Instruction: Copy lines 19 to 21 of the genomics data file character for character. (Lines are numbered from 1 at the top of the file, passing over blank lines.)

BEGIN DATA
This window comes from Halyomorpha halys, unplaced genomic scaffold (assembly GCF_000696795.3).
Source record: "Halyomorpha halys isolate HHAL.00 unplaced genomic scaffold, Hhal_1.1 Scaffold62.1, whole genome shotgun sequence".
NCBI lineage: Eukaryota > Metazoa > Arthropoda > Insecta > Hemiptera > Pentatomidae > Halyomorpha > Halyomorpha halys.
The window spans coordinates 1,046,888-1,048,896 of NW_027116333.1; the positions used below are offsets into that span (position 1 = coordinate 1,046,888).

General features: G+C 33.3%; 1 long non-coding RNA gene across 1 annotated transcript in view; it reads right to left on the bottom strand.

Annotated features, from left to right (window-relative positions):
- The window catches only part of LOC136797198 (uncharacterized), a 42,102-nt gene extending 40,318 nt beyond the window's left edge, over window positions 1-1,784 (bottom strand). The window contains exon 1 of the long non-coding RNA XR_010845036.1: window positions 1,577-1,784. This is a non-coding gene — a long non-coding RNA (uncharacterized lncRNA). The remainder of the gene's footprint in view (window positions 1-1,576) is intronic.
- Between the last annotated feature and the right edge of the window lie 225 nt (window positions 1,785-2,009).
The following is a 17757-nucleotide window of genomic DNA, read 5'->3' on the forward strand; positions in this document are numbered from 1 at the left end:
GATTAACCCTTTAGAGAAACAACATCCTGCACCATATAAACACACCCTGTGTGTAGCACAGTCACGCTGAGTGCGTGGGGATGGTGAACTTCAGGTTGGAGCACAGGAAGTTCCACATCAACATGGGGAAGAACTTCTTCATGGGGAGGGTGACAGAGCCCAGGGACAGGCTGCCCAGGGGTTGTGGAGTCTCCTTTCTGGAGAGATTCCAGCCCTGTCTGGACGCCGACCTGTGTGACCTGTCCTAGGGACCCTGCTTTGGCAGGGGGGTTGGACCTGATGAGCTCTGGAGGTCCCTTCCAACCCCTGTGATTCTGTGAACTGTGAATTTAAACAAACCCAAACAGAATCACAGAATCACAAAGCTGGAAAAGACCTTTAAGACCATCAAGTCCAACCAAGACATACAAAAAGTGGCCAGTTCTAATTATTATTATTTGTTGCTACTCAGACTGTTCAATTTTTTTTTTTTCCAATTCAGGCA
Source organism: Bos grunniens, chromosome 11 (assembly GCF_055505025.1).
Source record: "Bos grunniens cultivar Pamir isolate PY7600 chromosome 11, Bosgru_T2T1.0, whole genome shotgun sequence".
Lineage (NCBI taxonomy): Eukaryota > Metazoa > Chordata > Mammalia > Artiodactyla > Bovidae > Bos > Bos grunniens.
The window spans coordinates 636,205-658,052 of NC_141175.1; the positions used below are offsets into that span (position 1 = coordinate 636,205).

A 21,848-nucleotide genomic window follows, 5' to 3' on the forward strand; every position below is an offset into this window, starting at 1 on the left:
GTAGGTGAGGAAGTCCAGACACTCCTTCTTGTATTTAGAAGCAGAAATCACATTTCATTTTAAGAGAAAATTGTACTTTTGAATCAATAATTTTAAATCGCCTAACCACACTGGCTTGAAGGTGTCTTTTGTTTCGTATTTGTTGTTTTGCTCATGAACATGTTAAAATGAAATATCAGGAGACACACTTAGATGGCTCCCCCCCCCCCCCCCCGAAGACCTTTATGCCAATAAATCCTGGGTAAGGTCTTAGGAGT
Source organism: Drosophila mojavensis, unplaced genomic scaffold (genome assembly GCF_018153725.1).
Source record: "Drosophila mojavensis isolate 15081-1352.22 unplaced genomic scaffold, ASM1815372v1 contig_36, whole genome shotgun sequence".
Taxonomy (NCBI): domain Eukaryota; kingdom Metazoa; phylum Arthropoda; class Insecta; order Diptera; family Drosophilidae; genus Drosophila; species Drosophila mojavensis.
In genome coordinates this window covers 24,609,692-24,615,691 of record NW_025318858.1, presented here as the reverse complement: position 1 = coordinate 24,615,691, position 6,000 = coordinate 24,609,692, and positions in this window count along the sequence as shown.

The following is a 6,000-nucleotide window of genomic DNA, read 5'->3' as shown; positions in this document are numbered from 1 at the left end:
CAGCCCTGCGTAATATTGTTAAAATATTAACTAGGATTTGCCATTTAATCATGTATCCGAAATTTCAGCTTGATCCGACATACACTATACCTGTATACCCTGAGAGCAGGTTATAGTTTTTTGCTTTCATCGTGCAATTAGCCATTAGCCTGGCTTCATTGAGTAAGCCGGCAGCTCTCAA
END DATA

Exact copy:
Taxonomy (NCBI): domain Eukaryota; kingdom Metazoa; phylum Arthropoda; class Insecta; order Diptera; family Drosophilidae; genus Drosophila; species Drosophila mojavensis.
In genome coordinates this window covers 24,609,692-24,615,691 of record NW_025318858.1, presented here as the reverse complement: position 1 = coordinate 24,615,691, position 6,000 = coordinate 24,609,692, and positions in this window count along the sequence as shown.

The following is a 6,000-nucleotide window of genomic DNA, read 5'->3' as shown; positions in this document are numbered from 1 at the left end: